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Inside Google’s plan to help you build the smartphone of your dreams

Published Apr 8th, 2014 12:10AM EDT
Google Project Ara Prototype
Image: Motorola

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We’ve written at length about Google’s modular smartphone Project Ara in the past, but substantial updates have been few and far between. With just a week left until the first developers conference for the device, MIT Technology Review has spoken with Paul Eremenko, the project lead, and Ara Knaian (after whom the project was named), who give us a little more context to the modular device and attempting to explain how it fits into a very crowded, competitive market.

“We believe that the smartphone hardware ecosystem should be, and can be, a lot more like the Android app ecosystem: with a low barrier to entry, lots and lots of developers, and faster, richer innovation,” says Eremenko.

Google’s role would begin and end with the “endoskeleton” — the base for the modular parts. Third-party developers would be the life blood of the project going forward, creating a diverse marketplace for users with an array of demands.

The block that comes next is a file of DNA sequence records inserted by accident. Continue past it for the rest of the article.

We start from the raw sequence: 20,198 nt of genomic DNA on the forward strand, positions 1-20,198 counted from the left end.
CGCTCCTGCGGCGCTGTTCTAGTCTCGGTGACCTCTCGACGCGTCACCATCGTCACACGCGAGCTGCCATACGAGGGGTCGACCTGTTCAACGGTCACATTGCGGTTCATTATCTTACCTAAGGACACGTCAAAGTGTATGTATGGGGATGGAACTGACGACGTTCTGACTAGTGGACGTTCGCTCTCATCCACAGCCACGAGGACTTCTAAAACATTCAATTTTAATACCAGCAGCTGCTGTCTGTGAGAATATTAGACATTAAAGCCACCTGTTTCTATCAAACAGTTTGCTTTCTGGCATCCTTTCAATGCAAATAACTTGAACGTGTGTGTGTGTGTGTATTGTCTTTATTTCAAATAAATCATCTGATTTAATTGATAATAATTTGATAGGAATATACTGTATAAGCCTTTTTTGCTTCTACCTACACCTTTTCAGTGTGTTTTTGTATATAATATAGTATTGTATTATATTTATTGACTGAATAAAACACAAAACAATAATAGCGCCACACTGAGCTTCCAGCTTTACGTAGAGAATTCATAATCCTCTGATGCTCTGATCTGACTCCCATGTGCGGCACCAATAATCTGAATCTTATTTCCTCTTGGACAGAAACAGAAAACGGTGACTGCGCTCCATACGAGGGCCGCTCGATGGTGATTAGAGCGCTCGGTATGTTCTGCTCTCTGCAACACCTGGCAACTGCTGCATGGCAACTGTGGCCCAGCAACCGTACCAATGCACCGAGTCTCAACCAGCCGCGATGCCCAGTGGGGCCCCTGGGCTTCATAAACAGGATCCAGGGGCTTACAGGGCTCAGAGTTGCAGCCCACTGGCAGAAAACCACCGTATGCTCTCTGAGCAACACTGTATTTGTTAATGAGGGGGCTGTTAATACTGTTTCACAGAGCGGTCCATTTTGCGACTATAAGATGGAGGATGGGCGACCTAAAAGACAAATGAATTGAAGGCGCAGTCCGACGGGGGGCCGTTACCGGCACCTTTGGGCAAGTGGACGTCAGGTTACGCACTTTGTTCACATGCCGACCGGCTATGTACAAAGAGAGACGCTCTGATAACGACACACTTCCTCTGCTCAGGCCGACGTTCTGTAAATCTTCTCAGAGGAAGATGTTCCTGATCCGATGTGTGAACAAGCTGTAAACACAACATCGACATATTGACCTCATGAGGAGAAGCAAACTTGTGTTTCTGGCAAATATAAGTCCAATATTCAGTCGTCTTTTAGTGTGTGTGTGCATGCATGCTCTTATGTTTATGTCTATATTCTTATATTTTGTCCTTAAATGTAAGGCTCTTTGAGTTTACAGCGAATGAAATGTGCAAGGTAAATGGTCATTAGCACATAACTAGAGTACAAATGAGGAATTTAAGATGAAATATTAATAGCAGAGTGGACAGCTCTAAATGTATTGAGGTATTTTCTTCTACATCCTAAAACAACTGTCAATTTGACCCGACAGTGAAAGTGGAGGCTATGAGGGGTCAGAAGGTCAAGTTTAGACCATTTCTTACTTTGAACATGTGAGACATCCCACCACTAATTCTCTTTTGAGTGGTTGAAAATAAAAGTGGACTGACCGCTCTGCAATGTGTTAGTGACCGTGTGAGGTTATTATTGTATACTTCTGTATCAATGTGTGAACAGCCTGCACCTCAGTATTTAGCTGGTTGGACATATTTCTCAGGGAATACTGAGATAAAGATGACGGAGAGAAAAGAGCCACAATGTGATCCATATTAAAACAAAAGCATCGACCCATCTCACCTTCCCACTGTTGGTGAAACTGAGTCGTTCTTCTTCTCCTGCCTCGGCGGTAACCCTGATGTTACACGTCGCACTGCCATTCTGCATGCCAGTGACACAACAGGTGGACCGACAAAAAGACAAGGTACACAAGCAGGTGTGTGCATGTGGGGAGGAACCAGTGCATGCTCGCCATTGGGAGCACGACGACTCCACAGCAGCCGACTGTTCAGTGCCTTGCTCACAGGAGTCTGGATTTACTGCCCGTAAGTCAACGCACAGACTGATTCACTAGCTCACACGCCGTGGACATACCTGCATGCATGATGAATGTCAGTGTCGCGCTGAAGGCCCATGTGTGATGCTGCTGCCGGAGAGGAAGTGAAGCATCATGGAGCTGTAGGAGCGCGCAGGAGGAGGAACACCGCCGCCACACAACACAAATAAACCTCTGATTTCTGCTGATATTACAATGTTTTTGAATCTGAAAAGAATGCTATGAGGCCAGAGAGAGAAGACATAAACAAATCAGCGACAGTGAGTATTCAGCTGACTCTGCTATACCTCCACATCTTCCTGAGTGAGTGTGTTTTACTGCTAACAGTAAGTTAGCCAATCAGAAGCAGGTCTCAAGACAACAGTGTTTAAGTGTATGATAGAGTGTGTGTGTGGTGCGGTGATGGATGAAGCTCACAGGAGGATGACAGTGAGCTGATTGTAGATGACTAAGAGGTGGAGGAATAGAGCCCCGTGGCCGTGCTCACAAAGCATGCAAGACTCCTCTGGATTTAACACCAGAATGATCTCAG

As for the smartphone business in developed regions, which might be on the verge of saturation, Google is aware that reaching out to other parts of the world might be the best way to introduce a modular smartphone to those who are not accustomed to a two-year upgrade cycle.

We hope to learn a lot more about Project Ara when Google takes the stage at the Ara Developers Conference on April 15th-16th in Mountain View, California.

Jacob Siegal
Jacob Siegal Associate Editor

Jacob Siegal is Associate Editor at BGR, having joined the news team in 2013. He has over a decade of professional writing and editing experience, and helps to lead our technology and entertainment product launch and movie release coverage.